Inside The HutBut The Hut has its surprises as well – the small upstairs bar hosts music events, and sometimes, there are quite big names there on the down-low; it’s tough to beat seeing your favourite father-daughter folk duo a short walk from your home on a school night, even (especially?) if it wasn’t an official gig. It’s a wonderful space for a small, intimate show, and it’s well worth keeping an eye out for other folk- and trad-themed evenings.

Shh, don't tell!Interior notwithstanding, there’s nothing fancy nor downtrodden about The Hut – this is neither gastropub nor dive bar, just an authentic, old-school pub. Indeed, if it were magically transported to North America or continental Europe and deposited in a city centre (or worse, in a strip mall) as an ‘IRISH PUB,’ it would probably be dinged for not having any rural signage (something that would be wildly out of place here, of course) or random old photos around the place. But that’s what gives it its character; it’s a true urban pub, and it just gets on with it as it has done since the 19th century.

And as for the name – well, it seems it’s a bit of an open question

Where: The Hut, 159 Phibsborough Rd, Phibsborough, Dublin, D07 HA21
Access from the city centre: Buses 9, 40, 46A, 83, 140; Luas Green Line; 30ish minute walk
Food: Irish beef stew, as per the sign outside, plus some old-school pub classics
Sport: All of them. Horse racing, football, GAA, rugby…
TVs: In both sides of the downstairs bar(s)
Music: Live sessions upstairs
Family-friendliness: Not much for the kids to do
Pub-crawl-ability: High – Doyle’s Corner is right next door, The Boh across the street, The Bald Eagle and The Back Page just a few short blocks away in opposite directions, with a few more in the immediate area
Local sites of note: Dalymount Park, Blessington Street Basin, Mountjoy Prison, Mater Hospital
Haunted: Well, if Doyle’s Corner is, perhaps their ghost wanders through the shared wall
Other notes: You’re probably not really coming here for a meal, but perfect for a relaxed pint

Weirdo Guide to Dublin Pubs: The Big Romance

Inside The Big RomanceThis week, we’re venturing over to Parnell Street to The Big Romance.

This is our first visit to what I would class more as a ‘beer bar’ vs a ‘pub’ – whether traditional or otherwise – indeed, on their Instagram, The Big Romance describes itself as ‘A vinyl bar with a Hatchett Soundsystem serving craft beers & cocktails.’ As someone who was last vaguely aware of anything to do with sound systems (is it one word or two? Do cool people know something I do not?) based on a handful of visits to London indie clubs in the 1990s, obviously the draw for me isn’t the tunes (though they have always been excellent – more on that shortly), it’s the beer and the welcome.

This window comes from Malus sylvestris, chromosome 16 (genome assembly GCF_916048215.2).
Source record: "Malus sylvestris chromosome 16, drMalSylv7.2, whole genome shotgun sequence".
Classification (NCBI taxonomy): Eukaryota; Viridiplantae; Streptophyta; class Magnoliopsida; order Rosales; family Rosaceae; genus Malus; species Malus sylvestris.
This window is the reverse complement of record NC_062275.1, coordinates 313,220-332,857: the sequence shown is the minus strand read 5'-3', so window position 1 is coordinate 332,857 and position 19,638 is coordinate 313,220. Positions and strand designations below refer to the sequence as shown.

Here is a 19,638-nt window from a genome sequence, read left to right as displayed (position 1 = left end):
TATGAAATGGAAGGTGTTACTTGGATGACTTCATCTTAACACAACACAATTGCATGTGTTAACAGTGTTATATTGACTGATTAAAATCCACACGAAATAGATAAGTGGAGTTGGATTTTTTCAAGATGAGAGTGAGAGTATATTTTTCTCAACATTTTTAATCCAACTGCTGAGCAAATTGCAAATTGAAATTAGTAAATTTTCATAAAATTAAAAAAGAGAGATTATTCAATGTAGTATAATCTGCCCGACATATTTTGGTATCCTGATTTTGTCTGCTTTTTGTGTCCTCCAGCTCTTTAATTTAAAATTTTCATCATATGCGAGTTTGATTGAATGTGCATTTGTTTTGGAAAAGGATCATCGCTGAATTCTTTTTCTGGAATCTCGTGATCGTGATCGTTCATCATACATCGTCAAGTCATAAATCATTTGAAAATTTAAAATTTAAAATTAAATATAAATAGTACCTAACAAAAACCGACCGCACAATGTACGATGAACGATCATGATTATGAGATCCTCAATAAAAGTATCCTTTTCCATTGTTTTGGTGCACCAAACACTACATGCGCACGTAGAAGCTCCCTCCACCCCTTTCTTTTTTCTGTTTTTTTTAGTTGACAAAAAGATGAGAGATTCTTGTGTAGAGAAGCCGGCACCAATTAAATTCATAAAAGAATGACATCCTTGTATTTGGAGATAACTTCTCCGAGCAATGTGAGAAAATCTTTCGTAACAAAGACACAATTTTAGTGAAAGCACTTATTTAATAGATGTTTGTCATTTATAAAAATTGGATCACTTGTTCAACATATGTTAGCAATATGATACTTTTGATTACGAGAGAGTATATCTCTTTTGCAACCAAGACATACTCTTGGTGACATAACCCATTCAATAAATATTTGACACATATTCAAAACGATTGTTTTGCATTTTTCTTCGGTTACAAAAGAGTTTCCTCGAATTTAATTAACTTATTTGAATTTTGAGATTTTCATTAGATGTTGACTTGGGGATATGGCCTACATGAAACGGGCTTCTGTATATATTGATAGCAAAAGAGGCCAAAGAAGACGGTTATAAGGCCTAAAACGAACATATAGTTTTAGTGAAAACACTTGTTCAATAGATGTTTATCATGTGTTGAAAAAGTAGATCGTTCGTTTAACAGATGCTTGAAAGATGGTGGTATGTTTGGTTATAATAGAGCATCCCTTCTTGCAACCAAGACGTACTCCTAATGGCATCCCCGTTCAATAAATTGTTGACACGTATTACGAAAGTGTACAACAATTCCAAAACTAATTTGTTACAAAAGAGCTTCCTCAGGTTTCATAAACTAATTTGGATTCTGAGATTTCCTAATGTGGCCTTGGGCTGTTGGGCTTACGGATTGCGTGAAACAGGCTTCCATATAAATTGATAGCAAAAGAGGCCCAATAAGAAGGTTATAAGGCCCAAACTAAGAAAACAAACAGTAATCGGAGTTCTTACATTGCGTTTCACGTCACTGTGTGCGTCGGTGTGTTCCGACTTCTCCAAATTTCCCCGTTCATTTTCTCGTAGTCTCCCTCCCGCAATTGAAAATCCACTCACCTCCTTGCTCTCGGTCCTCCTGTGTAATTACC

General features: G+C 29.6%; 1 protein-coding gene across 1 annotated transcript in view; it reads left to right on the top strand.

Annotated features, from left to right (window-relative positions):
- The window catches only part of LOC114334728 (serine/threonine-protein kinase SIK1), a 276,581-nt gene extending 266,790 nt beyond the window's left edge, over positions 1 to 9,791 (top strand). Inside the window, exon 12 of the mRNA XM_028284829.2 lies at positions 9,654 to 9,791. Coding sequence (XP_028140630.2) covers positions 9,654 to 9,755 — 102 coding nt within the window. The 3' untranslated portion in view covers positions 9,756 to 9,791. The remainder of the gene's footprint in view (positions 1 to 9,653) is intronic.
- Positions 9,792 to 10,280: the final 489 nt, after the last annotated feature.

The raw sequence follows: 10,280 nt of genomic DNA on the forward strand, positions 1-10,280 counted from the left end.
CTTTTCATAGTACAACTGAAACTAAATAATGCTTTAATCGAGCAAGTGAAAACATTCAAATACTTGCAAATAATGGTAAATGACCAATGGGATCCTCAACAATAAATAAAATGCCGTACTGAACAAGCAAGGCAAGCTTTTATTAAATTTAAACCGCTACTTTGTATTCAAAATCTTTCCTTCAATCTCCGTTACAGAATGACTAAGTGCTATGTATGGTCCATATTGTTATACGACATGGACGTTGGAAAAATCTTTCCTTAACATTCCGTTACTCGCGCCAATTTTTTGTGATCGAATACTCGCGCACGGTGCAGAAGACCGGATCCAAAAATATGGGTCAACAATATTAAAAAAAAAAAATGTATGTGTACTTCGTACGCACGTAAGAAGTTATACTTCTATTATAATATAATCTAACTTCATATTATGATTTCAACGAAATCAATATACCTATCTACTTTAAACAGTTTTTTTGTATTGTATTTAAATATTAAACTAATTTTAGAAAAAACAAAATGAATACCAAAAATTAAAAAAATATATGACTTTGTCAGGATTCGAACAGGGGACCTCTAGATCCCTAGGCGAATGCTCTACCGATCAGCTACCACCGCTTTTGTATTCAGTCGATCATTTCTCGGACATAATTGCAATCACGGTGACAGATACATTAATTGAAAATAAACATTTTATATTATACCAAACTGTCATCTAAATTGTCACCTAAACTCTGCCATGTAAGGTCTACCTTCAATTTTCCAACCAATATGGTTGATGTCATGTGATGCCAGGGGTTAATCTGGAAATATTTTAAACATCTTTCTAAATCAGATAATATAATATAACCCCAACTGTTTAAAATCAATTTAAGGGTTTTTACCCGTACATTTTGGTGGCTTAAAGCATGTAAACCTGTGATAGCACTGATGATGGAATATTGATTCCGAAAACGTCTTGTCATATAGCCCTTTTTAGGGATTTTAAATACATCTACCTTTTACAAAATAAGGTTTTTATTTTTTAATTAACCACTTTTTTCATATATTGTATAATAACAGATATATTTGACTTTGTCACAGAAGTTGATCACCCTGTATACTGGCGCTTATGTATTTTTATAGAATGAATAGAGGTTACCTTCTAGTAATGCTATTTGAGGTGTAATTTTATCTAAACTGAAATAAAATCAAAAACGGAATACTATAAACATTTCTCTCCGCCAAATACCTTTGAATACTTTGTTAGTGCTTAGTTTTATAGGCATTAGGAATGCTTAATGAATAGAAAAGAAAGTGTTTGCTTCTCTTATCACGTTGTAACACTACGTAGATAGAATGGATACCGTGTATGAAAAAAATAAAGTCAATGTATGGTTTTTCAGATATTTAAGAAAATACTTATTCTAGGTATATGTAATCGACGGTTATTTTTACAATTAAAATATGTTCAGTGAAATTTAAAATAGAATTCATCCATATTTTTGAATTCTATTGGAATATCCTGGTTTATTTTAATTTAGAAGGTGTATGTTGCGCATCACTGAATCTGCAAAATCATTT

Although in some respects it seems you could pick up the whole of The Big Romance and transplant it to parts of Brooklyn or Manchester without anyone noticing – certainly, the clientele looks pretty similar when it comes to beards, tattoos and hair colour – and yes, I’m very much aware my own purple hair is adding to this stereotype – there are still uniquely ‘Dublin’ touches about it that make it very much at home in this city, and that starts (for me, anyway) with the beer.

Slow LivesBarring tap takeovers – and this is one of the few places in Dublin where visiting breweries do such things relatively regularly – the tap list is usually majority-Whiplash, and it always has Guinness and Hofbräu for those who only want to adventure with their ears, though recently, Whiplash’s own excellent stout, Slow Lives, has been on quite frequently, and one wonders whether anyone has secretly done a Pepsi Challenge on their Guinness Enthusiast friends while visiting. There is usually a good balance to the beer lineup in any case – nearly always something sessionable from Whiplash, like their Rollover or Body Riddle, as well as a mix of higher-octane IPAs or imperial stouts from their own stable, or from the likes of New York’s Other Half or perhaps a Spanish or Scandinavian brewery or two for good measure. Also worth noting is that the bartenders always know the beers, cocktails and wines (yes, they have those, too) inside and out – they are incredibly knowledgeable, always friendly, and make sure the really heavy things get served in an appropriately-sized glass.

The preponderance of Whiplash beers is what keeps me from calling The Big Romance a more generic ‘craft beer bar’ – while it’s not as wholly dedicated to (Mostly) Things Whiplash as its half-sister, Fidelity, which we’ll cover in a future entry, it does tend to be ‘Whiplash and Friends’ – but this is no bad thing; as mentioned, this is one of the features that makes the bar feel really ‘Dublin’ from my perspective – and perhaps even just that little bit specifically ‘Northside,’ especially since Whiplash is brewed in Ballyfermot. Now, I am certainly biased, as I live a short walk away, but I would struggle to picture a spot like The Big Romance on the other side of the Liffey, but it just ‘fits’ on a place like Parnell Street, with its long, varied, not un-messy history (for which I’d highly recommend a read of Donal Fallon’s Three Castles Burning – and I’ve seen him in a few times as well), and eclectic mix of shops, cultures, cuisines and characters.

More inside The Big RomanceAnd so, back to the music; The Big Romance is owned by Hidden Agenda, who started off producing club nights and suchlike (again, I am far too out-of-the-loop to know about These Things), and they’ve made the spot a haven for the audiophile, but never in a way that seems pretentious or unwelcoming to the uncool – I’ve enjoyed a few pints over one or two of my favourite Divine Comedy albums (entirely serendipitously – I wouldn’t have even thought to ask, yet there was the vinyl, already playing) and I have always been impressed by the jazz offerings as well – I realise how awful that probably makes me sound, but that’s the kind of thing they had around the house when I was growing up, my dad was born in the 1920s, so…not my fault! But back to descriptions…